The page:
MOVE - Putting Research into Practice

Haemodialysis patients can now increase their physical activity while receiving lifesaving treatment, thanks to a new website developed by exercise specialists.

Exercise Physiologists, Dr Jennifer Cooney and Dr Jamie Macdonald from Bangor University’s PAWB Centre in the School of Sport, Health and Exercise Sciences put their research into practice by creating MOVE, a website and resources which help people with kidney disease feel better by moving more, despite having to spend a large amount of time being sedentary while receiving their essential lifesaving treatment. 

Lynn David has been exercising following the booklet suggestions, at the Liz Baker Renal Unit as Swansea's Morriston Hospital.Lynn David has been exercising following the booklet suggestions, at the Liz Baker Renal Unit as Swansea's Morriston Hospital.Dr Jennifer Cooney explains:

“People with chronic kidney disease and in particular people who receive haemodialysis are required to attend hospital several days per week and for long periods of time. This can result in patients becoming physically inactive. Previous research including our own work, has shown that regular physical activity can be very beneficial to dialysis patients. Patients who exercise regularly tell us that physical activity improves their physical fitness, muscle strength, functional ability, general wellbeing and overall quality of life.”

Funded by Bangor University’s ESRC Impact Acceleration Account, MOVE has been developed to help dialysis patients increase their physical activity and to help health professionals make exercise part of routine care.

All MOVE resources are freely available on the MOVE website: move.bangor.ac.uk. The patient booklet My Get Active Guide is also available in Welsh and is already being translated into other languages.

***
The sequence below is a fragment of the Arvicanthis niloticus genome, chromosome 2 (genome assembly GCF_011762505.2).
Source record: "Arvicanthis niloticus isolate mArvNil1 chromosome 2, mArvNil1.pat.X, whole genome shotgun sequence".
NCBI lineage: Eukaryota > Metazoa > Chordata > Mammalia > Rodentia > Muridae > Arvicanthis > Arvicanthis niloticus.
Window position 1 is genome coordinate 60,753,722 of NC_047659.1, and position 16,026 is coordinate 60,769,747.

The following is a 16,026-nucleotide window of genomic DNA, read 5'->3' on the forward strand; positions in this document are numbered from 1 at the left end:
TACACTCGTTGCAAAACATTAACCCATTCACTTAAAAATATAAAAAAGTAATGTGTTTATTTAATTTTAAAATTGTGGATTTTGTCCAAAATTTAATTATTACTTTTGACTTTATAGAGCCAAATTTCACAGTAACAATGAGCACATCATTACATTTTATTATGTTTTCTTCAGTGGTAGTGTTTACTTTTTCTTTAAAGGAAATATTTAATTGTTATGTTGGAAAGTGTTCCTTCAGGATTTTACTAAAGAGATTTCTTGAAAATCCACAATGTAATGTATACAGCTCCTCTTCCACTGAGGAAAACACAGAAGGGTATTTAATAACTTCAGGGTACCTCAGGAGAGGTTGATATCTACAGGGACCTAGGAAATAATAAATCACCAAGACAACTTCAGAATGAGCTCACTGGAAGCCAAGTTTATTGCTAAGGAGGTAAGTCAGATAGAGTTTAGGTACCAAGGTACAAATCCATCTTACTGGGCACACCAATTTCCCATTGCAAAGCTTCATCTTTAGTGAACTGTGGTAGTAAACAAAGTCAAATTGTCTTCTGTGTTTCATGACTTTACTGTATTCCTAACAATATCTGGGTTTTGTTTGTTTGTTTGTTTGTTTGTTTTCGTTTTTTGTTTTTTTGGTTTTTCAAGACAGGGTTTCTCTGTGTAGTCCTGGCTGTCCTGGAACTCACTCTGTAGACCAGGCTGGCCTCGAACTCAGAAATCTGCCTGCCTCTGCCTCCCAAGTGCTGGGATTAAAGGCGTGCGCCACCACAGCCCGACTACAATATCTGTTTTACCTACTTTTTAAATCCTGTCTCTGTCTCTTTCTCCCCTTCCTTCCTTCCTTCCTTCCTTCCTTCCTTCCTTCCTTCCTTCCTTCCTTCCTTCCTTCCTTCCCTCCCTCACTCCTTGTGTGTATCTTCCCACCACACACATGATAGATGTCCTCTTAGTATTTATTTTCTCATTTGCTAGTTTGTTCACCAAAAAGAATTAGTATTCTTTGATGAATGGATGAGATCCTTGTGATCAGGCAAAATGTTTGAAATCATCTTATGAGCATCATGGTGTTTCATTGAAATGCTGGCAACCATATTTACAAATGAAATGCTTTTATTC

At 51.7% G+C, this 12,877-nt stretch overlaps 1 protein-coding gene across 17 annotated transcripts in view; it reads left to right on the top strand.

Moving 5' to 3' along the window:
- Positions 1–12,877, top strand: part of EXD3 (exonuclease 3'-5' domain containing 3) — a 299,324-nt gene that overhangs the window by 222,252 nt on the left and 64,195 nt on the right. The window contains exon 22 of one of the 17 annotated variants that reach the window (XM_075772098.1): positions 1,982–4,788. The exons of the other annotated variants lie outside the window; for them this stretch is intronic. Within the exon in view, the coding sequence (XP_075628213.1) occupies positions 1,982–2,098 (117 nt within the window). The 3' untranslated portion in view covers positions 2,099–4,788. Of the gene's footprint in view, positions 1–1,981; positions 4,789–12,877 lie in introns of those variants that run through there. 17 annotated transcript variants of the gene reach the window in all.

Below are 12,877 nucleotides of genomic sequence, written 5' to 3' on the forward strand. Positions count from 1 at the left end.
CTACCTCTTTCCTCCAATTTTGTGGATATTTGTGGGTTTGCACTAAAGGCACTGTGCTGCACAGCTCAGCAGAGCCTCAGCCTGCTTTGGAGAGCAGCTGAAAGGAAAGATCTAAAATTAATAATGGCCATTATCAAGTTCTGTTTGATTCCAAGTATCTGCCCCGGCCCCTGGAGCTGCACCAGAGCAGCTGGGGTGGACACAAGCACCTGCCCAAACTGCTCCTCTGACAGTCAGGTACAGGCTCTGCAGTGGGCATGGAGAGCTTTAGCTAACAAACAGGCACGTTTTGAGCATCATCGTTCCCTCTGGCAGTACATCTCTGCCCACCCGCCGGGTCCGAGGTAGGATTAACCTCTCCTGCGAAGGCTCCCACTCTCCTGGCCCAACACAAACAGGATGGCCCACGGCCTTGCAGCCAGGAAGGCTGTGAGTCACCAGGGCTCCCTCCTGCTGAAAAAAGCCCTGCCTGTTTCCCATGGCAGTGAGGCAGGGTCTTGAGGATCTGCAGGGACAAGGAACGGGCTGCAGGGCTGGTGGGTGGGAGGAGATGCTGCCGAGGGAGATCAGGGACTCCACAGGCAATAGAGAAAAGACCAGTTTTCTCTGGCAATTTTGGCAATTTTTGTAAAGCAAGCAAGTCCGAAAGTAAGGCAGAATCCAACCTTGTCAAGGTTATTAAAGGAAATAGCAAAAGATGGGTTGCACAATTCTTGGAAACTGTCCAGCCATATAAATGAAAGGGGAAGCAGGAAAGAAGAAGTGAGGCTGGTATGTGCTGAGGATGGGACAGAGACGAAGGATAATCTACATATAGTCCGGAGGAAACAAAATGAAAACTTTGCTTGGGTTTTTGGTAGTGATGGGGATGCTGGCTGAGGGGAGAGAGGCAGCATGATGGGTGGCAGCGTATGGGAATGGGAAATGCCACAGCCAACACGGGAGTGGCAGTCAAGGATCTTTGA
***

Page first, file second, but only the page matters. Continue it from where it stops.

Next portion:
Dr Jamie Macdonald commented: “It's great to see recent research findings now being implemented in clinical care. Wales is really leading the way with this project and we feel that MOVE has the potential to help make exercise part of routine care in renal units throughout the UK and worldwide”.

Lynn David from Bridgend, a dialysis patient at the Liz Baker Renal Unit, (Morriston Hospital) said:

“I felt quite isolated (with coping with this renal disease), and I felt the booklet empathised with you – its excellent!"

Celia Davis from Bridgend, a dialysis patient at the Liz Baker Renal Unit (Morriston Hospital) said:

“I found it interesting, with a good selection of exercises to do.  I wouldn’t have thought of doing leg exercises. It was easy to understand the booklet.”

Simon Freeman has also been getting involved with exercising while visiting the Elidir Renal Unit at Ysbyty Gwynedd.Simon Freeman has also been getting involved with exercising while visiting the Elidir Renal Unit at Ysbyty Gwynedd.Dr Poulikakos, Consultant Nephrologist at Bolton Renal Unit (Royal Bolton Hospital) said:

“This is excellent work that addresses the unmet clinical need for individualized exercise prescription in patients with advanced chronic kidney disease. MOVE can be a valuable tool to assist tailoring exercise to specific needs and abilities in dialysis patients and incorporating exercise in routine care.”

Clare Weekes, a Renal Physiotherapist at the Liz Baker Renal Unit (Morriston Hospital) commented:

“The patients are enjoying the booklet and many have now started to exercise regularly at home. It's a good reference guide and the patients feel they can relate to the exercises primarily because there are pictures of someone exercising whilst dialysing!”

Jasmine, a Student Physiotherapist at Morriston Hospital said:

“The Health Professional Guidelines are very specific making it easy to follow.  The patient booklet is proving to help provide patients with a more active lifestyle”

Publication date: 9 April 2019